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Infernal Affairs Bind Architecture, Cinema

Event: 3×3 A Perspective On China, Monthly Lecture Series: Part Eight — Conversation With Yung Ho Chang
Location: Center for Architecture, 03.19.07
Speaker: Yung Ho Chang — Principal Architect, Atelier Feichang Jianzhu (FCJZ) & Professor and Head, Department of Architecture at Massachusetts Institute of Technology (MIT)
Organizer: People’s Architecture
Sponsor: Center for Architecture

Atelier FCJZ

An installation of habitable cameras exemplifies Atelier FCJZ’s interest in creating framed and frameless perceptions of space and landscape.

Atelier FCJZ

Yung Ho Chang has hurdled conventional boundaries of place, culture, and professional specialization. Founder and principal partner of Beijing-based Atelier Feichang Jianzhu (FCJZ), he has also directed MIT’s architecture program since 2005. His trans-Pacific design career exemplifies an interdisciplinary ambition to complement history with modernity, landscape with buildings, and most recently, architectural rumination with popular film noir.

Chang presented a series of cinematic stills of his firm’s work superimposed with scenes from the Hong Kong film trilogy, Wu Jian Zao (Infernal Affairs, 2002-03), which inspired Martin Scorcese’s The Departed. FCJZ implanted stills from the original film with new objects and characters, such as a bicycle, a Van Gogh painting, or a mysterious hand and body. Simultaneously provocative and absurd, the vignettes mingle fiction with reality. Chang said he chose Infernal Affairs over the visually lush In the Mood for Love (dir. Wong Kar Wai, 2000) because he could tell the story with only a handful of images. He also cited the French New Wave movement and Alfred Hitchcock as cinematic inspirations.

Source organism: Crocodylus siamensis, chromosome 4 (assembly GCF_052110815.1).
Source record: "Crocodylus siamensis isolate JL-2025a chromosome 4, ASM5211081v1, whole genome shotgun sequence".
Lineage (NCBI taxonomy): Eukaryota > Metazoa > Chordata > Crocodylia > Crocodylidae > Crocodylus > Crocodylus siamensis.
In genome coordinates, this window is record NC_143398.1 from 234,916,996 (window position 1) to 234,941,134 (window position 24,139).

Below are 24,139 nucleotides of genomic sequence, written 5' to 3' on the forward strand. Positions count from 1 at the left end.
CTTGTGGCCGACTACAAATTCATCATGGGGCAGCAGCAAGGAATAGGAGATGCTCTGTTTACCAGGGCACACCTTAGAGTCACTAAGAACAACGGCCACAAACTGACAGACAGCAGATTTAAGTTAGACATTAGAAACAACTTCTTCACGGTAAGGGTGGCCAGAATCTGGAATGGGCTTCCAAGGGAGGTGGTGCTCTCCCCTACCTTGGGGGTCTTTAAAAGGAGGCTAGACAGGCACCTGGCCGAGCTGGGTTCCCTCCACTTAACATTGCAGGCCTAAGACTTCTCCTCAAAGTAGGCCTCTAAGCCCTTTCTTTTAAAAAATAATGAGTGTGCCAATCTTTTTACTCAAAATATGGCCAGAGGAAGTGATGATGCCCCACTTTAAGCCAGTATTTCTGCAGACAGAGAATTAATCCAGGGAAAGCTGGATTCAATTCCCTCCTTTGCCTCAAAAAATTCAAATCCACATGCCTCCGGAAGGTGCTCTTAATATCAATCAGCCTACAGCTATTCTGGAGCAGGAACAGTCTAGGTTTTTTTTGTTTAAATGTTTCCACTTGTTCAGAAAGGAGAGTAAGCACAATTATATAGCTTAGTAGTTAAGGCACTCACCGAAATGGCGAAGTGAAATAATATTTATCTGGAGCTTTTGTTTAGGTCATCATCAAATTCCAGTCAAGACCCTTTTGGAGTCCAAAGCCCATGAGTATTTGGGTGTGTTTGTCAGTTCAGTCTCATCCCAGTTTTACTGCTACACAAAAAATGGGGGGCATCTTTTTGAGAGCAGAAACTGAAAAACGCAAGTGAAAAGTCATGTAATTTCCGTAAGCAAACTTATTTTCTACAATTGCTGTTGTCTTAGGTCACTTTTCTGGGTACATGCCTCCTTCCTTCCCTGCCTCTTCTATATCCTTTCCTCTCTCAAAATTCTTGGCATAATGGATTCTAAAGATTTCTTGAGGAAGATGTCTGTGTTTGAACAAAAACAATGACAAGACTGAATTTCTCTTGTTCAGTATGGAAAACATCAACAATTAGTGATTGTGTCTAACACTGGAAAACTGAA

This experiment represents Chang’s latest attempt to study and catalyze the act of perception. Long interested in Chinese scroll landscape painting as well as early Renaissance painting, photography, and film, he has designed exhibitions and buildings that challenge viewers to see their environs anew. For example, a landmark series of projects emerged from an enquiry into peepshow mechanics and Alfred Hitchcock’s classic take on urban voyeurism, Rear Window. In 2003, FCJZ worked with two video artists to create a series of giant, inhabitable sculptures modeled on Leica, Nikon, Polaroid, and Seagull rangefinder cameras.

This “Camera” exhibition helped fuel the design of the dramatic Villa Shizilin, a 45,000-square-foot home located in a rolling persimmon orchard outside Beijing. Chang conceived the house as an interlocking assembly of tapered, wedge-like volumes that function as focused lenses to frame views of the landscape. Drawing the viewer’s eyes horizontally along the landscape, the villa’s distinctly long, low window stripes recall the continuous, kinetic quality of scroll landscape paintings.

The work of Yung Ho Chang and FCJZ is the subject of the current exhibition “DEVELOP” on display at the MIT Wolk Gallery in Cambridge, MA, through 04.13.07.